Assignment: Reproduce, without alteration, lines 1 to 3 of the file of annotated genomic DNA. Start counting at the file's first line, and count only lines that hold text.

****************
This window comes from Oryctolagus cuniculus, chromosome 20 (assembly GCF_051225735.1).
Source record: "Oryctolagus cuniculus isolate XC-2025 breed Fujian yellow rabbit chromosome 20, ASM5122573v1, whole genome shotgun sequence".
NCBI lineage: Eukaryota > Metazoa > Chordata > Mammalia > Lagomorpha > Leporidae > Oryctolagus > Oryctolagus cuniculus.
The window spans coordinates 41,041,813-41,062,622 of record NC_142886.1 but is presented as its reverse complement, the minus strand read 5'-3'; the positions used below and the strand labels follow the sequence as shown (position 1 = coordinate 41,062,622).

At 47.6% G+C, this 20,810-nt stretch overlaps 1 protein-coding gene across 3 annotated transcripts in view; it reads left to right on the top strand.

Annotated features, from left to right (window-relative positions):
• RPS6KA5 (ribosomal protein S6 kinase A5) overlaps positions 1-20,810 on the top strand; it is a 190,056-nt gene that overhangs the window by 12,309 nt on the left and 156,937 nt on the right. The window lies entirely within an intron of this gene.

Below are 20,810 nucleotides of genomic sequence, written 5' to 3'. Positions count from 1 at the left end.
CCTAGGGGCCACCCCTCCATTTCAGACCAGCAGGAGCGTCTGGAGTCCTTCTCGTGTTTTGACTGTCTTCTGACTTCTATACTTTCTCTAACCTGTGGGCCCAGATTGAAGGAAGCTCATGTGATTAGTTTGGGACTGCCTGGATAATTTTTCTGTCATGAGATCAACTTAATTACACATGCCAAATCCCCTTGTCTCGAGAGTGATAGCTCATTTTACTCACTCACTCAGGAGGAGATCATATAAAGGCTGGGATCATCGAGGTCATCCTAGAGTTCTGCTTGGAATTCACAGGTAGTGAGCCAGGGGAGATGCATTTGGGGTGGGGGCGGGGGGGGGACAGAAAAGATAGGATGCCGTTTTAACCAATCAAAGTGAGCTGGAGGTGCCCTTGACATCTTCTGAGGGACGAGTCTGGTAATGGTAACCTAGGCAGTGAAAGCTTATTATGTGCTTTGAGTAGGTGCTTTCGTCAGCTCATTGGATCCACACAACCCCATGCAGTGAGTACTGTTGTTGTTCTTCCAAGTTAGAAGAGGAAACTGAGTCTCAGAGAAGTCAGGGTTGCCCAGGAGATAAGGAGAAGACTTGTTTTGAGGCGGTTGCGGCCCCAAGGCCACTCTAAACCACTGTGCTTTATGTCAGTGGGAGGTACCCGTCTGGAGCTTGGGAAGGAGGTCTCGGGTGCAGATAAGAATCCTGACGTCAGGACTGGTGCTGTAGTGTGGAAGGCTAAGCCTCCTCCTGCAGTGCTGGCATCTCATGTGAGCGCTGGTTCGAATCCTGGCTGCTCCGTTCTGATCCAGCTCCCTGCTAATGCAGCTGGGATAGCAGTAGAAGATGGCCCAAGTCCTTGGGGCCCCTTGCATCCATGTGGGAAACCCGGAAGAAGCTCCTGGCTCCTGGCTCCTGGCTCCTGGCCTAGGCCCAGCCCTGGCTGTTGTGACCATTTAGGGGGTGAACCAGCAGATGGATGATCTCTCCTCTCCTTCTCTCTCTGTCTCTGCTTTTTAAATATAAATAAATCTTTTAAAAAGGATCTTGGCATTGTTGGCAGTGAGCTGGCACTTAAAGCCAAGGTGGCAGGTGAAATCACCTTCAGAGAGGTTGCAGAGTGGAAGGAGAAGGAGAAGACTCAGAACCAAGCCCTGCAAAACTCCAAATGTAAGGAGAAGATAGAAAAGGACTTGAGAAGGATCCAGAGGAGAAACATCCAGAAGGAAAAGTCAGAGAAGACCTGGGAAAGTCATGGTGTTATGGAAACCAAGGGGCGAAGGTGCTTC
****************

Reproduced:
This window comes from Oryctolagus cuniculus, chromosome 20 (assembly GCF_051225735.1).
Source record: "Oryctolagus cuniculus isolate XC-2025 breed Fujian yellow rabbit chromosome 20, ASM5122573v1, whole genome shotgun sequence".
NCBI lineage: Eukaryota > Metazoa > Chordata > Mammalia > Lagomorpha > Leporidae > Oryctolagus > Oryctolagus cuniculus.